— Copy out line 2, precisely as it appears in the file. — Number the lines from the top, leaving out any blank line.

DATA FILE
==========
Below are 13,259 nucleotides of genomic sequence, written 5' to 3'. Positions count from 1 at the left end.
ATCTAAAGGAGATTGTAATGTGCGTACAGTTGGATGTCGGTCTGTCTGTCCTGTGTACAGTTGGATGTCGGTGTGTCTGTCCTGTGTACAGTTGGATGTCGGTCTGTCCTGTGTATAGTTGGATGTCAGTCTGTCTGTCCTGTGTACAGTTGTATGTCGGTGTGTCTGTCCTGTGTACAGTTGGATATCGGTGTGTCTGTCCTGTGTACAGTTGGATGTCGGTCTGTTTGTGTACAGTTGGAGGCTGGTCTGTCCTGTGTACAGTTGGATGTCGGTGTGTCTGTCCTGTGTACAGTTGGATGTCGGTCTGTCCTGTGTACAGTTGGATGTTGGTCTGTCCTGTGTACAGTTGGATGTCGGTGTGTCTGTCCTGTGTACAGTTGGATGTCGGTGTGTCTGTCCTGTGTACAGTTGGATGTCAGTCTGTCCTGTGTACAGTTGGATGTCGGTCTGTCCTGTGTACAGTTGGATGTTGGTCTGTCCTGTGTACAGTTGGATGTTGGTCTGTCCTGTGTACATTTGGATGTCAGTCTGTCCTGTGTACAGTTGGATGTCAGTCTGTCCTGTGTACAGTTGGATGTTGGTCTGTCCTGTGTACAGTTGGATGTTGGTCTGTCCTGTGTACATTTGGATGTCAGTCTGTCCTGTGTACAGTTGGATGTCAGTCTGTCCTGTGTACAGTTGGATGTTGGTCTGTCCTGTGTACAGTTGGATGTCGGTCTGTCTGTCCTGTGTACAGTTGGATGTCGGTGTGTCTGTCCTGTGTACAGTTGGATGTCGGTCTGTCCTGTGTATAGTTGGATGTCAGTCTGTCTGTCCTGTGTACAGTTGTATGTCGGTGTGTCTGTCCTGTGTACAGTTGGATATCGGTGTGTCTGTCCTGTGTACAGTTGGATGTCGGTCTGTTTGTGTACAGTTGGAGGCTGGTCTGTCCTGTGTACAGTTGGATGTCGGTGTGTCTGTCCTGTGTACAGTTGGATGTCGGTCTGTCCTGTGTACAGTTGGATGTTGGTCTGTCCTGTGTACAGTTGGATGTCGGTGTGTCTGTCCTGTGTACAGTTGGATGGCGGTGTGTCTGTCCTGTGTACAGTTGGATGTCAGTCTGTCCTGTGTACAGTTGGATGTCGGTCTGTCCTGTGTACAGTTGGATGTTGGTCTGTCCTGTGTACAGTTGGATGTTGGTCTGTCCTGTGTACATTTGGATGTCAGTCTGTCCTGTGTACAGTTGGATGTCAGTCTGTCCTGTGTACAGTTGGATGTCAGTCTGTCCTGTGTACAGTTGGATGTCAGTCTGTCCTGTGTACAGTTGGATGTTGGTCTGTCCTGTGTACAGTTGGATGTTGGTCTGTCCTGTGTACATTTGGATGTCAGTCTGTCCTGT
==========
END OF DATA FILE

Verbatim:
ATCTAAAGGAGATTGTAATGTGCGTACAGTTGGATGTCGGTCTGTCTGTCCTGTGTACAGTTGGATGTCGGTGTGTCTGTCCTGTGTACAGTTGGATGTCGGTCTGTCCTGTGTATAGTTGGATGTCAGTCTGTCTGTCCTGTGTACAGTTGTATGTCGGTGTGTCTGTCCTGTGTACAGTTGGATATCGGTGTGTCTGTCCTGTGTACAGTTGGATGTCGGTCTGTTTGTGTACAGTTGGAGGCTGGTCTGTCCTGTGTACAGTTGGATGTCGGTGTGTCTGTCCTGTGTACAGTTGGATGTCGGTCTGTCCTGTGTACAGTTGGATGTTGGTCTGTCCTGTGTACAGTTGGATGTCGGTGTGTCTGTCCTGTGTACAGTTGGATGTCGGTGTGTCTGTCCTGTGTACAGTTGGATGTCAGTCTGTCCTGTGTACAGTTGGATGTCGGTCTGTCCTGTGTACAGTTGGATGTTGGTCTGTCCTGTGTACAGTTGGATGTTGGTCTGTCCTGTGTACATTTGGATGTCAGTCTGTCCTGTGTACAGTTGGATGTCAGTCTGTCCTGTGTACAGTTGGATGTTGGTCTGTCCTGTGTACAGTTGGATGTTGGTCTGTCCTGTGTACATTTGGATGTCAGTCTGTCCTGTGTACAGTTGGATGTCAGTCTGTCCTGTGTACAGTTGGATGTTGGTCTGTCCTGTGTACAGTTGGATGTCGGTCTGTCTGTCCTGTGTACAGTTGGATGTCGGTGTGTCTGTCCTGTGTACAGTTGGATGTCGGTCTGTCCTGTGTATAGTTGGATGTCAGTCTGTCTGTCCTGTGTACAGTTGTATGTCGGTGTGTCTGTCCTGTGTACAGTTGGATATCGGTGTGTCTGTCCTGTGTACAGTTGGATGTCGGTCTGTTTGTGTACAGTTGGAGGCTGGTCTGTCCTGTGTACAGTTGGATGTCGGTGTGTCTGTCCTGTGTACAGTTGGATGTCGGTCTGTCCTGTGTACAGTTGGATGTTGGTCTGTCCTGTGTACAGTTGGATGTCGGTGTGTCTGTCCTGTGTACAGTTGGATGGCGGTGTGTCTGTCCTGTGTACAGTTGGATGTCAGTCTGTCCTGTGTACAGTTGGATGTCGGTCTGTCCTGTGTACAGTTGGATGTTGGTCTGTCCTGTGTACAGTTGGATGTTGGTCTGTCCTGTGTACATTTGGATGTCAGTCTGTCCTGTGTACAGTTGGATGTCAGTCTGTCCTGTGTACAGTTGGATGTCAGTCTGTCCTGTGTACAGTTGGATGTCAGTCTGTCCTGTGTACAGTTGGATGTTGGTCTGTCCTGTGTACAGTTGGATGTTGGTCTGTCCTGTGTACATTTGGATGTCAGTCTGTCCTGT